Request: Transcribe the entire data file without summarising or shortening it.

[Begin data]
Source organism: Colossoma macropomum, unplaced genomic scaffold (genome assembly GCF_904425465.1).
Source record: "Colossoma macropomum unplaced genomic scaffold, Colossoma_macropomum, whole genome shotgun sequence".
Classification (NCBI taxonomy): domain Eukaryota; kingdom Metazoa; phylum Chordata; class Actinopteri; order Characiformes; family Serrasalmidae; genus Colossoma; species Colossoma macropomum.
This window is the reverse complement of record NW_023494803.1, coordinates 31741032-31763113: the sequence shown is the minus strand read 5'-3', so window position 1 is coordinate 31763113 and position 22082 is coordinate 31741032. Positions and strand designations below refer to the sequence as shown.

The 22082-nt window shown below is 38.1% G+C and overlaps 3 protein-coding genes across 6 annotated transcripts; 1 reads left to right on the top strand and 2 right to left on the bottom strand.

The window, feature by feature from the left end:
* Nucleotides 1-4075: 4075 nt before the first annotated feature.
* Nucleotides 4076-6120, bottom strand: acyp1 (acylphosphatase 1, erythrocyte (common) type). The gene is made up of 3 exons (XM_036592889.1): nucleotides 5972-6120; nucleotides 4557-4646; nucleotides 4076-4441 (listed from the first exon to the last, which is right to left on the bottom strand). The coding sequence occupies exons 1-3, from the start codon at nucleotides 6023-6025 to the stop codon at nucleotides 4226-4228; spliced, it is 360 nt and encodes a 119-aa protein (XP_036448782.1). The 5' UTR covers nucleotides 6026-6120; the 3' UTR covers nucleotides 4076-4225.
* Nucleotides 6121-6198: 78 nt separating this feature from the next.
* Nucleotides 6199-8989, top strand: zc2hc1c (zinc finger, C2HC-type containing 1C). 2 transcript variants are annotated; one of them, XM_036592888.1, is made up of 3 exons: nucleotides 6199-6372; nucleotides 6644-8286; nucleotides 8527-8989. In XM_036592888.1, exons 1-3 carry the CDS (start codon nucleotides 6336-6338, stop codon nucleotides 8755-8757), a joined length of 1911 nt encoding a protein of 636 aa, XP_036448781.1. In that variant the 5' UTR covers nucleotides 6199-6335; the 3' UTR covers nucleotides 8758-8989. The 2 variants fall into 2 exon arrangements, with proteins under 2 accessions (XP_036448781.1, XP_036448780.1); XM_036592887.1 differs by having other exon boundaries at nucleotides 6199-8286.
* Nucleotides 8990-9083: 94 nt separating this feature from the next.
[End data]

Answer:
Source organism: Colossoma macropomum, unplaced genomic scaffold (genome assembly GCF_904425465.1).
Source record: "Colossoma macropomum unplaced genomic scaffold, Colossoma_macropomum, whole genome shotgun sequence".
Classification (NCBI taxonomy): domain Eukaryota; kingdom Metazoa; phylum Chordata; class Actinopteri; order Characiformes; family Serrasalmidae; genus Colossoma; species Colossoma macropomum.
This window is the reverse complement of record NW_023494803.1, coordinates 31741032-31763113: the sequence shown is the minus strand read 5'-3', so window position 1 is coordinate 31763113 and position 22082 is coordinate 31741032. Positions and strand designations below refer to the sequence as shown.

The 22082-nt window shown below is 38.1% G+C and overlaps 3 protein-coding genes across 6 annotated transcripts; 1 reads left to right on the top strand and 2 right to left on the bottom strand.

The window, feature by feature from the left end:
* Nucleotides 1-4075: 4075 nt before the first annotated feature.
* Nucleotides 4076-6120, bottom strand: acyp1 (acylphosphatase 1, erythrocyte (common) type). The gene is made up of 3 exons (XM_036592889.1): nucleotides 5972-6120; nucleotides 4557-4646; nucleotides 4076-4441 (listed from the first exon to the last, which is right to left on the bottom strand). The coding sequence occupies exons 1-3, from the start codon at nucleotides 6023-6025 to the stop codon at nucleotides 4226-4228; spliced, it is 360 nt and encodes a 119-aa protein (XP_036448782.1). The 5' UTR covers nucleotides 6026-6120; the 3' UTR covers nucleotides 4076-4225.
* Nucleotides 6121-6198: 78 nt separating this feature from the next.
* Nucleotides 6199-8989, top strand: zc2hc1c (zinc finger, C2HC-type containing 1C). 2 transcript variants are annotated; one of them, XM_036592888.1, is made up of 3 exons: nucleotides 6199-6372; nucleotides 6644-8286; nucleotides 8527-8989. In XM_036592888.1, exons 1-3 carry the CDS (start codon nucleotides 6336-6338, stop codon nucleotides 8755-8757), a joined length of 1911 nt encoding a protein of 636 aa, XP_036448781.1. In that variant the 5' UTR covers nucleotides 6199-6335; the 3' UTR covers nucleotides 8758-8989. The 2 variants fall into 2 exon arrangements, with proteins under 2 accessions (XP_036448781.1, XP_036448780.1); XM_036592887.1 differs by having other exon boundaries at nucleotides 6199-8286.
* Nucleotides 8990-9083: 94 nt separating this feature from the next.